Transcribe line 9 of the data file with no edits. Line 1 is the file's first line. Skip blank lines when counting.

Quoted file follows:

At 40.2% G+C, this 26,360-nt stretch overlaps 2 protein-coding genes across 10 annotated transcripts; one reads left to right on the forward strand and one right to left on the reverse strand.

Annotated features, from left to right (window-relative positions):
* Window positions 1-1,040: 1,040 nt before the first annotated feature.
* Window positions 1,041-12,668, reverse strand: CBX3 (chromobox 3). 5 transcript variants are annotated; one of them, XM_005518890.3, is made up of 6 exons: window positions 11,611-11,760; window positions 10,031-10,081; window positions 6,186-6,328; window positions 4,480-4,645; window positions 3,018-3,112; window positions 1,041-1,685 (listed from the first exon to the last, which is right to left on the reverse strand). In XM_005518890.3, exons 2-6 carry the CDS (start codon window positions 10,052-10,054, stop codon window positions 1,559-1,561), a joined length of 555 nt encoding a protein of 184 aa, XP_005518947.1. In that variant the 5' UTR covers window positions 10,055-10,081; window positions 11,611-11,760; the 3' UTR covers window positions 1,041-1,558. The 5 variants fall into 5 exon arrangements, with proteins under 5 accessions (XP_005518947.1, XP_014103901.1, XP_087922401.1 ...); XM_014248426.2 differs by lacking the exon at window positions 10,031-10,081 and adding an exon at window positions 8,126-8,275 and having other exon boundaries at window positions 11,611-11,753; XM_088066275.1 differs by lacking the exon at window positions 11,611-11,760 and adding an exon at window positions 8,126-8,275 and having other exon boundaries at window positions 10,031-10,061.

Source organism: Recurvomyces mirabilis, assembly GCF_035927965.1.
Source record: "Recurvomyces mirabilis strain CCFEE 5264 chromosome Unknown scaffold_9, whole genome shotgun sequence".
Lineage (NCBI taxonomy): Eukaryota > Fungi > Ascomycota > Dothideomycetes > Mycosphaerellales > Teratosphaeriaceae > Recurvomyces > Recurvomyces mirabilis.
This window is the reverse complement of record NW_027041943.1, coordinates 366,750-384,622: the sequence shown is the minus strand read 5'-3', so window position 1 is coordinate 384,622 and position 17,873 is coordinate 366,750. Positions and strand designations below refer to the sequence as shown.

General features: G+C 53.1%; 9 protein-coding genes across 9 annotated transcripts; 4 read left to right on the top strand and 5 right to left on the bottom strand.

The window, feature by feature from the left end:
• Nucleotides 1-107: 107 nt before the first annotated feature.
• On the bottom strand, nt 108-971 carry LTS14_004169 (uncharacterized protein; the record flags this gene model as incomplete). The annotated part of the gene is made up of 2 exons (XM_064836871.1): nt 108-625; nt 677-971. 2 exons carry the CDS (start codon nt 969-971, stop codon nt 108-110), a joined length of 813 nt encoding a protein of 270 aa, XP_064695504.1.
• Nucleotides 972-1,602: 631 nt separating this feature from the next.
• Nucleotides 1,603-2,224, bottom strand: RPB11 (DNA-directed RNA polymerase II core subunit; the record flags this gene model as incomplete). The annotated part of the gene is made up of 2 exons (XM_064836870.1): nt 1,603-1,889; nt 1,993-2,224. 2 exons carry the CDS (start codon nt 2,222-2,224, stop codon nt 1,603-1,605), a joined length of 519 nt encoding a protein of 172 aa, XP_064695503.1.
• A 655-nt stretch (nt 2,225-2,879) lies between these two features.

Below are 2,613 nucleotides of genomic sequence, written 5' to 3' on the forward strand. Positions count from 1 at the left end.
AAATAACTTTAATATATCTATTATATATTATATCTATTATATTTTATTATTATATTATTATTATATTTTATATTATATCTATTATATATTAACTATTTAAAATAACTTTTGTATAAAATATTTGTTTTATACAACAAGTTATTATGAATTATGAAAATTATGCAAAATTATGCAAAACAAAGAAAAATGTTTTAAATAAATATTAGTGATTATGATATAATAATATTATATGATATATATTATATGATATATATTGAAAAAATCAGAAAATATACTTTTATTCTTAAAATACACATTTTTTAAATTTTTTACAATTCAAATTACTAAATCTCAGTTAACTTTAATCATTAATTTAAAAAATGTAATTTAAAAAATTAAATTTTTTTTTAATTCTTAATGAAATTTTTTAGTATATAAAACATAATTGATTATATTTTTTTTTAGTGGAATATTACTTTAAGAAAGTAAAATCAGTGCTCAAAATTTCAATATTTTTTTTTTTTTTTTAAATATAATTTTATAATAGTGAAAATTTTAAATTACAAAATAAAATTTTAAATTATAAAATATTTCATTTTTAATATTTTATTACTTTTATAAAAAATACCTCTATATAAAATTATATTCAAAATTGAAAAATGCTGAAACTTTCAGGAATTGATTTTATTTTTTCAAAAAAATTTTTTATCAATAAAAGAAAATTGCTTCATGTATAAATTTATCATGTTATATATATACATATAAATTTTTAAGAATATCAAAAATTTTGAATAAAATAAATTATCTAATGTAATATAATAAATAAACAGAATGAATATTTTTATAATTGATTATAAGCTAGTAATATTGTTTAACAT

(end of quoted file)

General features: G+C 53.1%; 9 protein-coding genes across 9 annotated transcripts; 4 read left to right on the top strand and 5 right to left on the bottom strand.